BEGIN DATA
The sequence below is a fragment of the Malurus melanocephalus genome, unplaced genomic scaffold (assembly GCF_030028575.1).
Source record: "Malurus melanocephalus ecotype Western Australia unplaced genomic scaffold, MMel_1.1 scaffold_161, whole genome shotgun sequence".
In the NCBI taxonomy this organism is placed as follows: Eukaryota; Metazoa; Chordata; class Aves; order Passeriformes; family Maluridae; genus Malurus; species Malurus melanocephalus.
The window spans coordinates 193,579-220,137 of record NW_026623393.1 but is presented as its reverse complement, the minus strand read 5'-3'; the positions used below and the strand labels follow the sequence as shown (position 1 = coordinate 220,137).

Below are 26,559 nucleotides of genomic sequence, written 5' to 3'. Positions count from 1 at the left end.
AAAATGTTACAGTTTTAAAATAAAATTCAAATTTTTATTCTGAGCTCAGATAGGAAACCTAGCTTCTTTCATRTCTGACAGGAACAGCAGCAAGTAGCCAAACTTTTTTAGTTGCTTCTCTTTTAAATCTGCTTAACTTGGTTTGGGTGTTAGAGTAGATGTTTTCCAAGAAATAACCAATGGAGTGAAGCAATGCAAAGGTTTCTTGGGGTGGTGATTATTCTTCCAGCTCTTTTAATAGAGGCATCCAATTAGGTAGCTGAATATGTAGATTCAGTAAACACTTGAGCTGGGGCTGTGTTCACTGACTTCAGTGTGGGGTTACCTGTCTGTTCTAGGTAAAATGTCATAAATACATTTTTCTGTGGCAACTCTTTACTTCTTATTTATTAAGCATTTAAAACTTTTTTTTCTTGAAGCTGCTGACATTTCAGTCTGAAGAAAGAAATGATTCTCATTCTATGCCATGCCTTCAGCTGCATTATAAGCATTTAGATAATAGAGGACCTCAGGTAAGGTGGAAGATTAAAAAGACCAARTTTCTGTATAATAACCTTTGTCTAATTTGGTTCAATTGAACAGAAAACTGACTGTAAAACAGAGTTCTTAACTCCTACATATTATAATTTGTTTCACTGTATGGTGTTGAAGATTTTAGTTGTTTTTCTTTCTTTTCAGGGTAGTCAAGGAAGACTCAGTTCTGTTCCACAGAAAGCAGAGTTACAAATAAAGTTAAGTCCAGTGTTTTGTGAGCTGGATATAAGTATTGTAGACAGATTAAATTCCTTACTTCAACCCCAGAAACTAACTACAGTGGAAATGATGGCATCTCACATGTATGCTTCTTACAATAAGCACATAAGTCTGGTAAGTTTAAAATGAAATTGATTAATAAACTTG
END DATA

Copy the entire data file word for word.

The sequence below is a fragment of the Malurus melanocephalus genome, unplaced genomic scaffold (assembly GCF_030028575.1).
Source record: "Malurus melanocephalus ecotype Western Australia unplaced genomic scaffold, MMel_1.1 scaffold_161, whole genome shotgun sequence".
In the NCBI taxonomy this organism is placed as follows: Eukaryota; Metazoa; Chordata; class Aves; order Passeriformes; family Maluridae; genus Malurus; species Malurus melanocephalus.
The window spans coordinates 193,579-220,137 of record NW_026623393.1 but is presented as its reverse complement, the minus strand read 5'-3'; the positions used below and the strand labels follow the sequence as shown (position 1 = coordinate 220,137).

Below are 26,559 nucleotides of genomic sequence, written 5' to 3'. Positions count from 1 at the left end.
AAAATGTTACAGTTTTAAAATAAAATTCAAATTTTTATTCTGAGCTCAGATAGGAAACCTAGCTTCTTTCATRTCTGACAGGAACAGCAGCAAGTAGCCAAACTTTTTTAGTTGCTTCTCTTTTAAATCTGCTTAACTTGGTTTGGGTGTTAGAGTAGATGTTTTCCAAGAAATAACCAATGGAGTGAAGCAATGCAAAGGTTTCTTGGGGTGGTGATTATTCTTCCAGCTCTTTTAATAGAGGCATCCAATTAGGTAGCTGAATATGTAGATTCAGTAAACACTTGAGCTGGGGCTGTGTTCACTGACTTCAGTGTGGGGTTACCTGTCTGTTCTAGGTAAAATGTCATAAATACATTTTTCTGTGGCAACTCTTTACTTCTTATTTATTAAGCATTTAAAACTTTTTTTTCTTGAAGCTGCTGACATTTCAGTCTGAAGAAAGAAATGATTCTCATTCTATGCCATGCCTTCAGCTGCATTATAAGCATTTAGATAATAGAGGACCTCAGGTAAGGTGGAAGATTAAAAAGACCAARTTTCTGTATAATAACCTTTGTCTAATTTGGTTCAATTGAACAGAAAACTGACTGTAAAACAGAGTTCTTAACTCCTACATATTATAATTTGTTTCACTGTATGGTGTTGAAGATTTTAGTTGTTTTTCTTTCTTTTCAGGGTAGTCAAGGAAGACTCAGTTCTGTTCCACAGAAAGCAGAGTTACAAATAAAGTTAAGTCCAGTGTTTTGTGAGCTGGATATAAGTATTGTAGACAGATTAAATTCCTTACTTCAACCCCAGAAACTAACTACAGTGGAAATGATGGCATCTCACATGTATGCTTCTTACAATAAGCACATAAGTCTGGTAAGTTTAAAATGAAATTGATTAATAAACTTG